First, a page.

Good Advice and Bad Advice for Controlling Transportation Insurance Costs
Inbound Logistics recently ran an interesting article on controlling transportation insurance costs, which can be quite high if you are transporting high-value items (such as electronics and pharmaceuticals) or high-risk items (such as alcohol and tobacco). The tips can be grouped into three categories, average, good, and bad. In this post we will review the good and the bad, which, in the latter case, might also be just plain ugly.
The good tips were:
- Become a Partner in Loss Prevention
It's amazing how much control you have over keeping your shipments safe, and the safer your shipments appear to be when the underwrite does her analysis, the better off you are. You can make sure that your trucks and facilities are always secure and monitored, you can make sure that at least two people are involved every time something is loaded or unloaded, and you can insure that any potential security breaches are dealt with quickly and efficiently.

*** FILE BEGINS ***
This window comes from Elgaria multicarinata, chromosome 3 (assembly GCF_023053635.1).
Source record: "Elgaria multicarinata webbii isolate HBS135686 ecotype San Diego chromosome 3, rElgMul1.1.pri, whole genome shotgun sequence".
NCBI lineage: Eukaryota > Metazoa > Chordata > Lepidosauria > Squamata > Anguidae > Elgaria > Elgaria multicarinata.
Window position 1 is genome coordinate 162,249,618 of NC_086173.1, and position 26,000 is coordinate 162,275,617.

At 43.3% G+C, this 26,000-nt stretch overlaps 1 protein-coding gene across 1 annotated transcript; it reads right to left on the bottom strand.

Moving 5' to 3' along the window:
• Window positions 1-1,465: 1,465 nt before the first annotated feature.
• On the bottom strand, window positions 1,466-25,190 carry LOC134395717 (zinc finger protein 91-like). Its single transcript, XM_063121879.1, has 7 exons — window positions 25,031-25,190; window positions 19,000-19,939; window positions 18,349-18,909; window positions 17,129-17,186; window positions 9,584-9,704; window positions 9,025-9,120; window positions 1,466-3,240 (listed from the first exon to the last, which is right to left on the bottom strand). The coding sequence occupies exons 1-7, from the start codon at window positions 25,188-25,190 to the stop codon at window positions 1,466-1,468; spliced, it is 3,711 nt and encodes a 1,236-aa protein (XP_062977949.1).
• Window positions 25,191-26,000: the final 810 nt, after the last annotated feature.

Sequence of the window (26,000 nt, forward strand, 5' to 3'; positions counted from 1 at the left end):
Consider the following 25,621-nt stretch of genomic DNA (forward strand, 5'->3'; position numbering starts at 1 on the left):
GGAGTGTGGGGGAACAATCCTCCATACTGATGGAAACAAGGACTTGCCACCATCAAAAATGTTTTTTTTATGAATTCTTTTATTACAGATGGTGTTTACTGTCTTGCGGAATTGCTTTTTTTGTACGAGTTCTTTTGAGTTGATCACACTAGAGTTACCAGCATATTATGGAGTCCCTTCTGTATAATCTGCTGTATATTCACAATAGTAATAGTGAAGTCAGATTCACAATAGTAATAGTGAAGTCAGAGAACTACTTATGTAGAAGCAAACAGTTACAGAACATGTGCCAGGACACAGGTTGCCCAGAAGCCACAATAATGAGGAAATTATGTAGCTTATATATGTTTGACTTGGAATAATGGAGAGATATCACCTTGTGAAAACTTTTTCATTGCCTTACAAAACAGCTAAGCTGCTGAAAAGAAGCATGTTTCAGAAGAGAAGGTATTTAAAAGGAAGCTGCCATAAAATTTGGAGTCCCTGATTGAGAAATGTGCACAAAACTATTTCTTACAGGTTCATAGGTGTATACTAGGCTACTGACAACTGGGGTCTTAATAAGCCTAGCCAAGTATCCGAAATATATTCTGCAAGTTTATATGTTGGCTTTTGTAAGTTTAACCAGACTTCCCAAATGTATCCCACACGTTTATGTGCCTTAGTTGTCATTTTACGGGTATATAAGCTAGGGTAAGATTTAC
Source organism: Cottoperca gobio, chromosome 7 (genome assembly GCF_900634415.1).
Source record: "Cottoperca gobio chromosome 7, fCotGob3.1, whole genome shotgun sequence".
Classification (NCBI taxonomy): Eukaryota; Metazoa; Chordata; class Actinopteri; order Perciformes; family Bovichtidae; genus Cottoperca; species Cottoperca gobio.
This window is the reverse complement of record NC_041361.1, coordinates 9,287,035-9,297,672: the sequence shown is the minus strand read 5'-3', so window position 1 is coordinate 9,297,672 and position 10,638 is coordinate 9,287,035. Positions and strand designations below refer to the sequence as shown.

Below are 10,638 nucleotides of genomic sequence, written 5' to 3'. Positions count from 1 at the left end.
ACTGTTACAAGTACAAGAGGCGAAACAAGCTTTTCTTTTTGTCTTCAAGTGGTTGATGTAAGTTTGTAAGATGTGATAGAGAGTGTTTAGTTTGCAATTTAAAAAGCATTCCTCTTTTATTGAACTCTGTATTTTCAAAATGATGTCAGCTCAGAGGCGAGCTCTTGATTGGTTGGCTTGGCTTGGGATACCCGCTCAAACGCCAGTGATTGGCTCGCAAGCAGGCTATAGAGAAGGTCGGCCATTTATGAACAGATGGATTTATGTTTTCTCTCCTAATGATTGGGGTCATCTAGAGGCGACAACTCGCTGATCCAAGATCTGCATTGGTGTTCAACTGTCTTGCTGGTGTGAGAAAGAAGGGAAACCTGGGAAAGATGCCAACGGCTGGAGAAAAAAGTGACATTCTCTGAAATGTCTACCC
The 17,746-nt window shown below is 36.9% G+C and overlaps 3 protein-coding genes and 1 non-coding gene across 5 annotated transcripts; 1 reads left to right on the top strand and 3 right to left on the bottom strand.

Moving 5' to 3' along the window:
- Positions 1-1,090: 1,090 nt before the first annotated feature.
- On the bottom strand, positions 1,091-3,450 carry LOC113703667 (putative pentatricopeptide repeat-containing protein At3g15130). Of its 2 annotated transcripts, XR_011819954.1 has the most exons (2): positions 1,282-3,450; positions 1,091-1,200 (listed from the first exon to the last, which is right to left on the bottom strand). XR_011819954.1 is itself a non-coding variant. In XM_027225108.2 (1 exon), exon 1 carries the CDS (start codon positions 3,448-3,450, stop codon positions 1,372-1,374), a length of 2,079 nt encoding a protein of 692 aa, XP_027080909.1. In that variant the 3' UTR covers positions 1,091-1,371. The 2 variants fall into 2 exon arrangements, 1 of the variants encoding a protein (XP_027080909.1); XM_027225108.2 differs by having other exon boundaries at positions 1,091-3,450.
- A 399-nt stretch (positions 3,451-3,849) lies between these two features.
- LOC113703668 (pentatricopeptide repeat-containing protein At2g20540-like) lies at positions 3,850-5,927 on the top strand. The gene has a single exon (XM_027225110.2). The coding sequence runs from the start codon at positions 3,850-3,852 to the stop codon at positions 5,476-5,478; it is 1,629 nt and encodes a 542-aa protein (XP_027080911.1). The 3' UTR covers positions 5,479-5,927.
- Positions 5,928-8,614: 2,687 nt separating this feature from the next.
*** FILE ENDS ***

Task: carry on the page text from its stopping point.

- Operate in Full-Disclosure Mode
The more your insurance company knows about your operations, shipment preparations, supply chain, and logistics, the more informed underwriting and pricing decisions it can make and the more comfortable it is with giving you the benefit of the doubt when there is one, and a lower rate.
- Limit the value of individual shipments on single conveyances
Limit the value of individual shipments on single conveyances. This isn't life insurance. It doesn't help you to have more coverage then you will ever need.
The bad tips were:
- Seek out transportation providers willing to offer higher liability limits.
Just because they are willing to offer higher limits does not mean that they are safer. It might just mean that they are more desperate for business. You want the safest providers you can find, as that is what is the most likely to help you lower your premiums.
- Shift Cost, Obligations, and Risk of Cargo Loss to Your Trading Partners Earlier in the Transaction
This is equivalent to telling your CFO to improve working capital by extending days payable outstanding. You don't reduce costs by transferring the problem to someone else. You increase them. Just like extending DPO forces your suppliers to borrow more money at higher interest rates for longer periods of time, which results in them charging you higher prices, shifting risk to your buyers prematurely just results in them demanding lower prices as they have to pay higher insurance costs and factor that into their TCO. Dumb, de-dumb, dumb, DUMB!